Mikael Vilchez

geneva
City:
geneva
Country:
switzerland
University / School:
HEAD – Geneva University of Art & Design
Graduation Year:
2017
Production Location:
switzerland
Contact Designer

Collection – Forbidden Denimeries

CONCEPT

For this collection, I have selected eleven women who have inspired me since my childhood and I transposed their looks on jeans (pantalon ou tissu?). These women are very different from each other and come from different backgrounds such as cinema, TV series, music or dance.
They always accompany me in different situations, as if I incarnated one of them to face certain moments of life, to give me the impression that my life is a movie or a video clip in order to de-dramatize or hyper-dramatize reality.

METHODOLOGY

This collection is completely in line with my work until today. The limits of gender and haute couture for my Bachelor’s collection, the confrontations of queer codes to my latino origins translated into jeans and t-shirt with a much more streetwear approach for my first year of Master.

I also looked at the influence of pop culture on me, the concepts of «jeanserie», «pétasserie», of clothing which its only purpose is to be sexy. I wanted to explore and flirt with the limits of these concepts which sometimes arise from bad taste, and contrast them with other more intellectual references that inspire me as much.

It was primordial for me to unite all these aspirations in order to create the most sincere collection. Designate denim as a technical link allowed me to work on all these divas and their ‘mise en scène’ in a truly personalized, spontaneous and dynamic way. 
Denim has become a real medium of expression. In addition to design, I feel a huge pleasure in staging my work through photo and video. It was very important for me, even if it had its risks, to find a customized methodology that would allow me to integrate video throughout the design process.

The plan was the following: each week, a different woman, a complete look, a video in which I put myself in scene in my everyday life regarding the woman in question.

DENIM AND TECHNIQUE

The strongest discovery that made everything click was a cross for Buffy (from the TV show Buffy the Vampire Slayer) made in multi-layer laminated jeans. I then developed the idea as a bracelet before deciding to integrate it into the rest of the collection. This principle of multilayers almost dictated the way I was going to reformulate my own denim vocabulary. Replace the present seams with open stitched seams without top-stitch, remove the rivets and the fifth pocket, apply the multilayers technique on the pockets, the belt or even the entire garment.

I also wanted to keep the principle of automatic button by covering it on some parts with 3D elements that I developed in prototyping workshop. It is mainly in the cut and the details that I inserted feminine codes, in a fluid way, avoiding creating discrepancies. As if I was playing with gender by placing my armholes very inside (bizarre de dire ‘very inside’), approaching and multiplying my buttons, leaving the threads at the end of the seams, working the bending.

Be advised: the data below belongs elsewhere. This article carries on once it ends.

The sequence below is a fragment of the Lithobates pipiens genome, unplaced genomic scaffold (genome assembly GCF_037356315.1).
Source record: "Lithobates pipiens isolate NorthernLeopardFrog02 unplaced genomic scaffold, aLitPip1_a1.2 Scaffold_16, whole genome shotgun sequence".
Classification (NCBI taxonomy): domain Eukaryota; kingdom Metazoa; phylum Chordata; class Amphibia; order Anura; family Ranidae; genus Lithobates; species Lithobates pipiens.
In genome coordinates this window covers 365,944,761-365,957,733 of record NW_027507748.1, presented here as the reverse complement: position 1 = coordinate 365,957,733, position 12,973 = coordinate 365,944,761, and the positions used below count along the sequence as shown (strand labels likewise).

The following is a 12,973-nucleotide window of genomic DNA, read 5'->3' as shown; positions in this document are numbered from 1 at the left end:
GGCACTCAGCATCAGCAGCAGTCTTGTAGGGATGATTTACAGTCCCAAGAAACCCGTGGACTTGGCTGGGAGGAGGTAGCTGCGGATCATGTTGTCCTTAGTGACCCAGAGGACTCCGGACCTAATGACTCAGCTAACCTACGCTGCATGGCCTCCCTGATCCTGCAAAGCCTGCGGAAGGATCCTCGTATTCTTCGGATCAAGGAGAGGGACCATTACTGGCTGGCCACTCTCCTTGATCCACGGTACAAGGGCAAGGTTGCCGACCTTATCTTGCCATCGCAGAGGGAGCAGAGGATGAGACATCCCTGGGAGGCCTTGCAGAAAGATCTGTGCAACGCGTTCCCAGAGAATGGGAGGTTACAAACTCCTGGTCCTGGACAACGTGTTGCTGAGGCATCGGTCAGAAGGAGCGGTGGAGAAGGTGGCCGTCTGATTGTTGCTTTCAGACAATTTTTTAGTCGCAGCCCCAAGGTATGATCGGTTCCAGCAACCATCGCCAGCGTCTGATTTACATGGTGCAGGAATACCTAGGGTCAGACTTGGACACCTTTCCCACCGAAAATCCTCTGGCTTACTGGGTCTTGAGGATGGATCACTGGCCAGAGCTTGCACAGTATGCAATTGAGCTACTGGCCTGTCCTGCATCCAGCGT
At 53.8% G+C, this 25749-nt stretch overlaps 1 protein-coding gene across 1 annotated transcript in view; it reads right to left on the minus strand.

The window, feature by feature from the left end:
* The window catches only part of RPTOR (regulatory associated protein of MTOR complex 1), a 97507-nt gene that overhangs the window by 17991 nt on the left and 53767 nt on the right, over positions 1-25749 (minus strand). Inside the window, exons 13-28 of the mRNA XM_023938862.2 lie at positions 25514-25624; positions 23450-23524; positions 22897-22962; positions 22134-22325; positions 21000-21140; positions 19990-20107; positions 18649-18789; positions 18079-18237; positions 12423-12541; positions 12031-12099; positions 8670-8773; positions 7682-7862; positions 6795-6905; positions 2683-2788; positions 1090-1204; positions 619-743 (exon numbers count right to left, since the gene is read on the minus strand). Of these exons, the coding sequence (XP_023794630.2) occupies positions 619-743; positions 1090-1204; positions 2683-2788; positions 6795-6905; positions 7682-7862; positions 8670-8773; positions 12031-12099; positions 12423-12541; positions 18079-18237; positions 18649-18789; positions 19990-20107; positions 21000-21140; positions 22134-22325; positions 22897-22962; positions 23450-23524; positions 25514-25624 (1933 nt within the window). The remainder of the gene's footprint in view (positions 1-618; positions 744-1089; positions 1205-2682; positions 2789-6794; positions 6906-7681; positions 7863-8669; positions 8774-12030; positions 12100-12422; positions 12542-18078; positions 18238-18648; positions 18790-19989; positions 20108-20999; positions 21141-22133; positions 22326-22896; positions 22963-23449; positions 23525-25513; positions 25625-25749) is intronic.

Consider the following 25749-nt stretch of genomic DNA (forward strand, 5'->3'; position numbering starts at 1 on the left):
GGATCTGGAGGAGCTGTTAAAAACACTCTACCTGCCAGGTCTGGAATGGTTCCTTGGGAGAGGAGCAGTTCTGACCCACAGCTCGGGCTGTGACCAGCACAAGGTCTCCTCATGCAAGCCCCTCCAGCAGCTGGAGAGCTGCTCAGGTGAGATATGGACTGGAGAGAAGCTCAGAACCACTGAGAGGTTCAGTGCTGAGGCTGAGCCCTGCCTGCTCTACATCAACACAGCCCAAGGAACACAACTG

This patternmaking work is divided into two parts, highly structured pieces and 2D pieces. This dosage in the fit allowed me to create highly worked pieces and others very spontaneous and fast so as to create a balance in the collection between absolute control and a much more direct, effortless way to create prototypes.

Finally, thanks to my sponsor Vichuna I was able to discover the washing industry in Treviso in Italy where I washed some of my creations in the Wash Italia factory. I wanted to get a vintage industrial washed out. The pieces were assembled and finished in a conventional way before the washing to mark the denim and then disassembled and reassembled with my own denim vocabulary. This experience also allowed me to merge my interest in certain industrial techniques to the processing of details and more experimental details.

Finally, the title is echoing my work of jeans, to all these warnings concerning the concept of «jeanserie», bad taste, flirting with popular visuals, playing with the limits of gender. The jeans became like a modeling paw in which I sculpted several different references in my own way.
About
Mikael Vilchez was born in Geneva (Switzerland) on June 17, 1990. From a very young age he feels the need to express himself through drawings, photography and videos (the image), as well as through his body, or objects he creates. Questioning gender and stereotypes has always been an inspiration in his work. What differentiates male from female? What is virility? How will men define masculinity in the coming decades? In all cases, transgressions of genders and subcultures create emotions, and the idea of making this a style stimulates him..  Mikael always has a 360-interdisciplinary approach in his projects. He needs to make his own pictures and videos; a strong cinematographic and visual orientation is omnipresent and emphasized in all his work. After obtaining his Bachelor degree in 2014, Mikael decides to go to Paris to work for the womenswear design department of Balenciaga.  In June 2015 Mikael receives the Swiss Design Award for his BA collection entitled My masculine model is a woman, a menswear collection that was inspired by his grand-mother.  In June 2017, he receives again the Swiss Design Award for his MA first year’s collection: Summer 16-17. The collection is based on his peruvian /latinos origins through jeans and t-shirts, and addresses the stereotypical perception of the ‘latino masculinity’. Mikael graduates in the same month, completing his Master degree at HEAD-Genève, and wins the Mercedes Prize during the fashion show of the school for his collection Forbidden Denimeries in October 2017. The jury was directed by Serge Ruffieux, artistic director of Carven.